Phase I


Enhancing food security through improved seed systems of appropriate varieties of cassava, potato and sweet potatoes.



Cassava, potato and sweet potato are three important cash and food crops, which can provide food security and climate change adaptation in the sub-Saharan Africa region. These crops have common productivity challenges and key among them is the lack of an efficient seed system to deliver, to the smallholder farmers, clean planting materials that are drought and disease resistant and adaptable to specific agro-ecological zones. Read more




Integrated process for sustainable agro-process waste treatment and climate change mitigation in Eastern Africa.



In the eastern Africa region agriculture and industrial processing are viewed as the main drivers of economic growth. However, these sectors are associated with environmental degradation due to the unsustainable utilization of land and water resources, discharge of untreated or partially treated waste water to the environment,  greenhouse gas (GHG) emissions, and consequently climate change.
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Use of biosciences for value addition and diversification to enhance commercialisation of sorghum and millet products.



Sorghum and finger millet are two traditional crops that are deeply rooted in agricultural and food systems of the people of eastern Africa. They are among the major cereals grown in Tanzania, Ethiopia and Uganda.

These grains are known to be nutritionally superior to other mainstream cereals like maize and wheat with substantial amounts of iron, calcium and zinc. In addition, the two crops can withstand semi-arid conditions and require relatively low inputs, which partly make their production attractive to farmers. Being drought tolerant crops, they have been recommended to farmers as strategic crops to address the adverse impact of climate change. However the production of these crops is still very low due to a number of reasons among them the lack of market for the grains.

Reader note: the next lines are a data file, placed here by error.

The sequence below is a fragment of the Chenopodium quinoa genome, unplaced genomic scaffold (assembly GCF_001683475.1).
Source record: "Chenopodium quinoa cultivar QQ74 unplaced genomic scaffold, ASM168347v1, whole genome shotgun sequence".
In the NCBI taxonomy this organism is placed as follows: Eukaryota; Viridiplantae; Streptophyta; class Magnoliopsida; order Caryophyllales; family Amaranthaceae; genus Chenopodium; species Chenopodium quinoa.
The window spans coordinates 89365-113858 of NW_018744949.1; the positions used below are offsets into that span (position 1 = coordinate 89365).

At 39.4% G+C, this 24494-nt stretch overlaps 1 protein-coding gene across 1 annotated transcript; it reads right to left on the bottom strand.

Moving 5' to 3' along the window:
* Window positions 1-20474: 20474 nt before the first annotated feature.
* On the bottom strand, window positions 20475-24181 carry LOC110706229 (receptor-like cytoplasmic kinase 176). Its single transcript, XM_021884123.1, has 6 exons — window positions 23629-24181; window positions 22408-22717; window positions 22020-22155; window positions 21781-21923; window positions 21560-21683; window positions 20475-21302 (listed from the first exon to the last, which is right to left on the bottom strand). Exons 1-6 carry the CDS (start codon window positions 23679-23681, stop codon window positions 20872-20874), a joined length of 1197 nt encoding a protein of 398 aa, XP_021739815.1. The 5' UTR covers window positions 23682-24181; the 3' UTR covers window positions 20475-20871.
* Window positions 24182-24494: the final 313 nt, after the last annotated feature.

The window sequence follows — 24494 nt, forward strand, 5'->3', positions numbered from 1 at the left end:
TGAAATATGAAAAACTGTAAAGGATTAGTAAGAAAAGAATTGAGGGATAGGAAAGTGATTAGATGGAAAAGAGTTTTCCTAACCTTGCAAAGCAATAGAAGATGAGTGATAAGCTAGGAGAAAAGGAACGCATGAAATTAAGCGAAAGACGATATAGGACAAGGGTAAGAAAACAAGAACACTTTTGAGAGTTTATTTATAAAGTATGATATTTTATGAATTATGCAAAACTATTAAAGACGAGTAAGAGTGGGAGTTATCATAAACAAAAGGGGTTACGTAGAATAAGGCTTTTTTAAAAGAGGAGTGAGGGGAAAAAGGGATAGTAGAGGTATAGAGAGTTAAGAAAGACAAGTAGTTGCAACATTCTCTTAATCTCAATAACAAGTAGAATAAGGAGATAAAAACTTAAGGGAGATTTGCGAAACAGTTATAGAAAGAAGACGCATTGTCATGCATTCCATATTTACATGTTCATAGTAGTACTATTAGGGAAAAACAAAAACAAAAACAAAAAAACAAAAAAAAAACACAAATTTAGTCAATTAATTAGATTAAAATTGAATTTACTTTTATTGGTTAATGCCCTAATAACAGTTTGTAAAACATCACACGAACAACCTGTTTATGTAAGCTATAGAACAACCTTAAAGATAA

Traditional processing of sorghum and millet to produce various products is one of the sources of household income. Commercialization of these traditional products has however been limited due to poor quality, safety and short shelf life. Applying appropriate bio-enrichment technologies leading to diversification and commercialization of products is envisaged to create a market and demand for these cereals benefiting the key players in the sorghum and finger millet value chain particularly the smallholder farmer and consuming public.

The Project goal

This project strives to generate value added technologies for sorghum and finger millet and diffuse these innovations and products to the market place through commercialization in partnership with the private sector.

The Innovation

Developing sorghum-based health/snack bar, instant sorghum porridge mixes and malt beverages, which are excellent source of nutrition. These product concepts are compelling, providing indigenous versions of popular products and safe urban versions of rural favorites.

Milestones achieved & expected outcomes

  1. Three candidate product formulations for non-alcoholic clear malt drink, instant sorghum flour, and sorghum-based snack bar developed and ready for test marketing.
  2. The prototypes will undergo market testing to determine consumer perception, price sensitivity, product packaging, as well as an insight into branding and product positioning.
  3. The identification of and initiation of dialogue with potential private sector partners in all partner countries for product commercialization and technology uptake is underway.

Participating countries, institutions and organizations

  1. Makerere University, Uganda
  2. Sokoine University of Agricultural Sciences, Tanzania
  3. Hawassa University, Ethiopia
  1. Morogoro Ben’s winery Ltd, Tanzania
  2. Lisha Products Ltd, Uganda
  3. Addilo Complementary Foods Process Unit, Ethiopia
  4. Simply Foods, Kenya